Hi stranger! Signing up for MypetMD is easy, free and puts the most relevant content at your fingertips.

Get Instant Access To

  • 24/7 alerts for pet-related recalls

  • Your own library of articles, blogs, and favorite pet names

  • Tools designed to keep your pets happy and healthy

or Connect with Facebook

By joining petMD, you agree to the Privacy Policy.

petMD Blogs

Written by leading veterinarians to provide you with the information you need to care for your pets.

Nutrition Nuggets is the newest offshoot of petMD's Cat Nutrition Center. Each week Dr. Coates will use her expertise and wisdom to blog about the intricacies of cat nutrition.

No Quick Fix for Overweight Cat

May 03, 2013 / (1) comments

I had a case a few years ago that still nags at me. My patient was (shall I just be blunt?) fat. Oscar was an affable orange tabby. He weighed 17 pounds and should have tipped the scales at about 11. His owner had recently moved to town and was looking for help getting Oscar to lose weight.

Over the course of almost a year, we tried everything I could think of including at least three different diets, dramatic alterations to the amount of food that was offered, different feeding schedules, increasing exercise, and environmental enrichment. All to no avail; Oscar’s weight didn’t budge. If he dropped a few ounces in April, he rebounded in May.

I was (and still am) convinced that Oscar had to be eating something in addition to what I was prescribing, but his owner insisted this was not the case, at least as far as she was aware. In the end we simply threw up our hands and accepted defeat. Oscar’s owner went back to free feeding him and at his next wellness exam he weighed (drum roll please) 17 pounds.

I’m always on the lookout for any information that could help cats like Oscar. I came across a potentially promising study that looked at whether or not the dietary supplement L-carnitine, an amino acid, could help cats lose weight. You’ve probably heard of L-carnitine. It’s all the rage in bodybuilding circles. On the veterinary front, deficiencies have been associated with dilated cardiomyopathy (a type of heart disease) in cats and certain breeds of dogs. Some pet food manufacturers have started adding L-carnitine to foods asserting that it helps maintain cardiac health and lean body mass and can promote weight loss.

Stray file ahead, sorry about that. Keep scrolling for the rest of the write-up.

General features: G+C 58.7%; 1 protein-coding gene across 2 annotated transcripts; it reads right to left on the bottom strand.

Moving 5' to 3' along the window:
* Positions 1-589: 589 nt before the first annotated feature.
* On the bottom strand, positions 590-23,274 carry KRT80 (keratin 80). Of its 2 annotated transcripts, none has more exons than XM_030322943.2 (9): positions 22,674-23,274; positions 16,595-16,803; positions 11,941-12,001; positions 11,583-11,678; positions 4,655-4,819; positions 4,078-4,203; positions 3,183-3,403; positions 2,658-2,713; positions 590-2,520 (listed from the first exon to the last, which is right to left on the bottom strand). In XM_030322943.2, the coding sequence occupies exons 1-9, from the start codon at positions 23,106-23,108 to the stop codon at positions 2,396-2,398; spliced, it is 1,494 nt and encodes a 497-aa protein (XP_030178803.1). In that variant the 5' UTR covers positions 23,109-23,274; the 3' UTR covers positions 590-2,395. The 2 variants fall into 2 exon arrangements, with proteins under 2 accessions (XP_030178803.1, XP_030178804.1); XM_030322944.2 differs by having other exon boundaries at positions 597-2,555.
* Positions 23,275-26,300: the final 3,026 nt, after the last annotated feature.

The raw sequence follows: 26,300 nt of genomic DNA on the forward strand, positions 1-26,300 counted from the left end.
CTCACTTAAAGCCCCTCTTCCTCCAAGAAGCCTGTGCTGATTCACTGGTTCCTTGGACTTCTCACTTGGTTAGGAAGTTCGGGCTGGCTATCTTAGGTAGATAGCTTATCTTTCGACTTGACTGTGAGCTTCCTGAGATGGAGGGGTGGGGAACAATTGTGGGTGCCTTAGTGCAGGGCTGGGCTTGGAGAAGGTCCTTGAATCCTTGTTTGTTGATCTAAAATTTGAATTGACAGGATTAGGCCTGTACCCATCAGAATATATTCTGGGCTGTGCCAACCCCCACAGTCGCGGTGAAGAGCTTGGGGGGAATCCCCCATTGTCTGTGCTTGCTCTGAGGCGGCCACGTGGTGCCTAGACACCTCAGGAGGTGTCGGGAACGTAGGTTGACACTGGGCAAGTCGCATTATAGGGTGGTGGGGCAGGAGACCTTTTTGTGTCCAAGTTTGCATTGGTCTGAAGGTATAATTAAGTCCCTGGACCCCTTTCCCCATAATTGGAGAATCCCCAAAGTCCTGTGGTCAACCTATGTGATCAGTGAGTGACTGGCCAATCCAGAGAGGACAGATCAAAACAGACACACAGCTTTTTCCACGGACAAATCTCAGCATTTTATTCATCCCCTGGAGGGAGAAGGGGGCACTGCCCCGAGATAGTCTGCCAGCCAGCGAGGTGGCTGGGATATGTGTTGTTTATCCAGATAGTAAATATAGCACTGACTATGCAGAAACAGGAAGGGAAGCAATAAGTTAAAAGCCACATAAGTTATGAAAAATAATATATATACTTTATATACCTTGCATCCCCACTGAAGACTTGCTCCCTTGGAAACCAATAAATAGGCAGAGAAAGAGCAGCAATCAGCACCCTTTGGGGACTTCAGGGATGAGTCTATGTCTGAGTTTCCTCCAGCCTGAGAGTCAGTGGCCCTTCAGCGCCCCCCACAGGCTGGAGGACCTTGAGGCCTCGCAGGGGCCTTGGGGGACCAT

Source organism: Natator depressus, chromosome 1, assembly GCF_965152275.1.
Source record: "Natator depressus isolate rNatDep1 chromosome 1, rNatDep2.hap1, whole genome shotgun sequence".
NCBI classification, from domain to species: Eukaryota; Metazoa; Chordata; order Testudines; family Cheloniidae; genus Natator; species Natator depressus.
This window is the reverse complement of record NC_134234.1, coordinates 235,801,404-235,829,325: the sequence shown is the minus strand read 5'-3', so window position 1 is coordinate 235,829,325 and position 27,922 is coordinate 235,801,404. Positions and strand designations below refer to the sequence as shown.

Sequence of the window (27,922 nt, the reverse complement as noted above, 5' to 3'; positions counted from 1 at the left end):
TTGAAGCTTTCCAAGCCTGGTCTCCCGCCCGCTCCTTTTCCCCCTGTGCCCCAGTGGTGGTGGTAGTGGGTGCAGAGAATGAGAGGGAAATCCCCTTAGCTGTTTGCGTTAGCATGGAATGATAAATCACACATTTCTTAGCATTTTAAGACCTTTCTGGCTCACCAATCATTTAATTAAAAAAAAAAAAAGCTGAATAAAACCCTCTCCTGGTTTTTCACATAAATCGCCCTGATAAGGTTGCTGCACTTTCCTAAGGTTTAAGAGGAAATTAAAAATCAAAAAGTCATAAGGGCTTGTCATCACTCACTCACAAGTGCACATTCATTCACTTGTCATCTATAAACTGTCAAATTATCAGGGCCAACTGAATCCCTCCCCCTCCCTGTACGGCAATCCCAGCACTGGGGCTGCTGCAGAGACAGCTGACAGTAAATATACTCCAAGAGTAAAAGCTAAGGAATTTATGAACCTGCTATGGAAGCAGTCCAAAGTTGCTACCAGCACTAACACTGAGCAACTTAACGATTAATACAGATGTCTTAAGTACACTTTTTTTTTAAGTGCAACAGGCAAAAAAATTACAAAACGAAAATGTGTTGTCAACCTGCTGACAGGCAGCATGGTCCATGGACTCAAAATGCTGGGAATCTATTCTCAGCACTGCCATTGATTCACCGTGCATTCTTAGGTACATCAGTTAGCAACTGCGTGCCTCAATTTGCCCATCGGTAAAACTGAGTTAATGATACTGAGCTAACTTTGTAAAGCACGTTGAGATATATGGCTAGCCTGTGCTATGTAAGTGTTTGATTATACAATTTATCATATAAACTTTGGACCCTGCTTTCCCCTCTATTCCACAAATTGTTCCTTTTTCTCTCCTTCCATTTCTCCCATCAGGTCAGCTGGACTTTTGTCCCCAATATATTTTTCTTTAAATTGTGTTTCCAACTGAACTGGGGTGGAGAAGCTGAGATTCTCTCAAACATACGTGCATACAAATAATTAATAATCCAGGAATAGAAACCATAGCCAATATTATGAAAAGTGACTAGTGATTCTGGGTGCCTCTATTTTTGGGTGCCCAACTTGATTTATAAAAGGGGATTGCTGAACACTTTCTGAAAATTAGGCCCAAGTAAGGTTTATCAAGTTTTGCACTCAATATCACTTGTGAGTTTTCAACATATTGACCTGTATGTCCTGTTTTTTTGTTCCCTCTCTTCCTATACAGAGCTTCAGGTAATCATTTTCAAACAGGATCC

These claims are not without merit. L-carnitine moves fatty acids through the membrane that surrounds mitochondria in cells. Mitochondria produce energy, so it makes sense that an ample supply of L-carnitine is necessary to efficiently convert fatty acids into energy. It doesn’t necessarily follow, however, that L-carnitine supplements will help cats lose weight, and that, unfortunately, is the conclusion that this study reached.

hirty-two healthy, neutered cats were “fattened through unrestricted ingestion of an energy-dense diet for 6 months.” They were then “randomly assigned to 4 groups and fed a weight reduction diet supplemented with 0 (control), 50, 100, or 150 μg of carnitine/g of diet.”

All groups lost weight, but there was “no difference among groups in overall or cumulative percentage weight loss.” The study did find some metabolic differences between the cats that received L-carnitine and those that did not. Therefore, it looks like supplementation might help cats lose weight in a healthier manner, just not any quicker than they would otherwise.

That’s something — even if L-carnitine isn’t a panacea that can help cats like Oscar. Check out today’s Nutrition Nuggets for dogs for more information on the dilemma surrounding overweight pets.

Dr. Jennifer Coates


Center SA, Warner KL, Randolph JF, Sunvold GD, Vickers JR. Influence of dietary supplementation with (L)-carnitine on metabolic rate, fatty acid oxidation, body condition, and weight loss in overweight cats. Am J Vet Res. 2012 Jul;73(7):1002-15.

Image: Otmar Smit / via Shutterstock